feather_ghyll: Girl reading a book that is resting on her knees (Default)
Heist Society: Ally Carter, Orchard Books 2011

Before my increasing disillusionment with Ally Carter's 'Gallagher Girls' series got really bad, I'd bought a copy of 'Heist Society', the first in another series. Having finished the Gallagher Girls books, it was time to turn to this. I hoped, at least, that she'd written it having learned about what it takes to write a series of books. I can now report that, Read more... )
feather_ghyll: Back of girl whose gloved hand is holding on to her hat. (Girl in a hat)
Daisy: Susan Warner, Miles & Miles

This is a case where a book didn’t turn out to be quite what I expected. My copy has gold blocks on its front cover and spine and the very type shouts out that from the late nineteenth century. I’d never heard of it or the author, Susan Warnerm before, but presumed it was in the Rosa N. Carey, E. Everett-Green vein. It isn’t quite.

Read more... )
feather_ghyll: Photograph of L M Montgomery at the seaside (L M Montgomery)
I feel I must preface this post as it’s about an American book that references women’s suffrage by saying that I read ‘Daddy Long-Legs’ at the end of October, but hadn’t been able to finish this review until now.

Daddy Long Legs: Jean Webster, Hodder & Stoughton

When I went to see the musical adaptation of this book (four years ago, EEK!), I realised that I couldn’t find my copy of ‘Daddy Long-Legs’ (a paperback edition, with an image of Judy in her gingham dress on the cover, possibly on a swing, I think). I still haven’t found it. So, when I came across a hardback copy, I decided to buy it. I have the original cast recording of the musical, so it’s been kept fresh in my mind, but I ought to be able to revisit the original easily.

It was good to return to the book and find that Read more... )
feather_ghyll: Tennis ball caught up at mid net's length with text reading 15 - love (Anyone for tennis?)
I’ve been on holiday for a few days, staying in a hotel that had Eurosport, but in German, which I don’t understand beyond ‘ja, nein, gutt, aber und schnell’, as I never attended the Chalet School. But a lot of English tennis jargon found its way in and you can work out who a player beat if the commentators keep mentioning their names. What's important is that it meant that I saw more of the US Open than I ever have, although, conversely, I had only a partial grasp of the slam Read more... )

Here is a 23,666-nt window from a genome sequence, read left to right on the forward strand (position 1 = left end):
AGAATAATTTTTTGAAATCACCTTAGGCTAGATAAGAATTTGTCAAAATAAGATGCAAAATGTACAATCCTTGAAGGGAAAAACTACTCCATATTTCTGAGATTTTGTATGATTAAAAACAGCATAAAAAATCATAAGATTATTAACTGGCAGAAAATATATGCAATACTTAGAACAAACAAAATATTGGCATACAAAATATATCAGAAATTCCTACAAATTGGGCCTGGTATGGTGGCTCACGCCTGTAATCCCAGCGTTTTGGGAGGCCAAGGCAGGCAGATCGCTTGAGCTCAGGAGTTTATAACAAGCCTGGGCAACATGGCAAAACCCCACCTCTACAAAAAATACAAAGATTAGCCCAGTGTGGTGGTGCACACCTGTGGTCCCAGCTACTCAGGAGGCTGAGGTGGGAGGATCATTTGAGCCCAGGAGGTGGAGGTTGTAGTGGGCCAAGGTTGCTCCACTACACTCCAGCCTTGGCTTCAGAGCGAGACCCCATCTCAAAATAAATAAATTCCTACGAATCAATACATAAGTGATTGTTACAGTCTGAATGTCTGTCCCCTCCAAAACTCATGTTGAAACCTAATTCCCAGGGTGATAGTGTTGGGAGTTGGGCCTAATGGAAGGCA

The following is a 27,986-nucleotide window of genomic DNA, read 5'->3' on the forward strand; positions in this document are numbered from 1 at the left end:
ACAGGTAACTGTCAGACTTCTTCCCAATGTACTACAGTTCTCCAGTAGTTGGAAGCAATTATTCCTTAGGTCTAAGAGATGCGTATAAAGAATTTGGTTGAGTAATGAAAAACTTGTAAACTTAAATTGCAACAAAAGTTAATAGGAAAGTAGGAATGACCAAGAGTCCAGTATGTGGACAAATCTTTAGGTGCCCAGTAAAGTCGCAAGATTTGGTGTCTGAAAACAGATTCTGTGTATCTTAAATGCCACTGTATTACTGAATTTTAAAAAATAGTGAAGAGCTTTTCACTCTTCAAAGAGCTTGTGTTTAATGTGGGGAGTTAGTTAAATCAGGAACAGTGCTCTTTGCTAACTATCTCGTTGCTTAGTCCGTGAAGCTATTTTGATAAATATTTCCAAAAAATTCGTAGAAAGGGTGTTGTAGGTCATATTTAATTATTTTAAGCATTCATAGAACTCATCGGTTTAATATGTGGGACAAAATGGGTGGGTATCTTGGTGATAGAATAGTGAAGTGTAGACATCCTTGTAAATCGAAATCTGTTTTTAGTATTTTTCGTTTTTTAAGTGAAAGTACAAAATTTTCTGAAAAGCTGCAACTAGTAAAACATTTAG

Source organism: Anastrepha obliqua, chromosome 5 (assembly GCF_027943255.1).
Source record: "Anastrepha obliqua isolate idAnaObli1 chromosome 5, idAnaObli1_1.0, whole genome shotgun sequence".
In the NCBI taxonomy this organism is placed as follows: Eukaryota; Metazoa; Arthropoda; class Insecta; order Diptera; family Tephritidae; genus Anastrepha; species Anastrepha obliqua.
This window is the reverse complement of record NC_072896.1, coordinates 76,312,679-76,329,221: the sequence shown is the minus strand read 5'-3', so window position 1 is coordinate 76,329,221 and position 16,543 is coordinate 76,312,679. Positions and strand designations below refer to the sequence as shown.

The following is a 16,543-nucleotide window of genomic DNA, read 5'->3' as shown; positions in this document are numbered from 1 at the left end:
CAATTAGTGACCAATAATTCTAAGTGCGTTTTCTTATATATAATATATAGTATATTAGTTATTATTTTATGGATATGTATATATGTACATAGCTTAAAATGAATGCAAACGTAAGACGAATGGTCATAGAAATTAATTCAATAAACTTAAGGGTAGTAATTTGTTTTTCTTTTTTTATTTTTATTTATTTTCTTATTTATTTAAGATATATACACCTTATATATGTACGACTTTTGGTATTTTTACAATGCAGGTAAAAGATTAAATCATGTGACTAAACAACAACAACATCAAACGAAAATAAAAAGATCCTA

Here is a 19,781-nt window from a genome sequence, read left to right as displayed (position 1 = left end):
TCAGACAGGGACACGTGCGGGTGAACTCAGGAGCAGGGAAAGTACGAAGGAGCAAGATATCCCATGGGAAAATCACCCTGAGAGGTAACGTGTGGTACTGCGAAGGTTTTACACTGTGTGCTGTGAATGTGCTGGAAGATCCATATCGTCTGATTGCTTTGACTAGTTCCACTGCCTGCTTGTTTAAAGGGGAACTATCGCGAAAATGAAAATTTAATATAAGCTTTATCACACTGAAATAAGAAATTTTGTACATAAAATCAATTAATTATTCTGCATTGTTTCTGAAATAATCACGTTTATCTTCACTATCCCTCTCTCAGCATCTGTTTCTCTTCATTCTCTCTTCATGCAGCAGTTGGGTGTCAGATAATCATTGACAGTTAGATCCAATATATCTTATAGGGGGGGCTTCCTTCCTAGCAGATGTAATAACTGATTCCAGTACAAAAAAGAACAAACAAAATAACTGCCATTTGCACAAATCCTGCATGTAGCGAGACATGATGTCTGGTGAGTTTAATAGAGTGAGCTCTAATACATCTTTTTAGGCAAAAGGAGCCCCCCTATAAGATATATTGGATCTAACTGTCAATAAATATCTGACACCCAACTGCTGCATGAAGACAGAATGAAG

feather_ghyll: Girl reading a book that is resting on her knees (Default)
A book-related post!

It’s perhaps unfair to compare these two children’s books about two civil wars, but I read them quite close to each other, so the comparison came readily. Irene Hunt wrote ‘Across Five Aprils’ about the American civil war, as experienced by one Jethro Creighton, while Dorothea Moore (whom I've never posted about here before although I have copies of her books) wrote ‘Perdita, Prisoner of War’ - yes, I admit the title made me grab for it – about Perdita Eynescliffe’s experiences in the English civil war.

I say it’s unfair to compare them chiefly because Read more... )
feather_ghyll: Close-up of white flower aganst dark background (Black and white flower)
Out of Sight, Out of Time: Ally Carter. The Gallagher Girls, Book Five Orchard House 2011 – it looks as if this was published in the UK before the US.

'Everyone was watching, staring, waiting for...something. I wasn't sure what.' (p.24)

Not that I mentioned it in my review of Book Four of this series, but at its end Read more... )
feather_ghyll: Back of girl whose gloved hand is holding on to her hat. (Girl in a hat)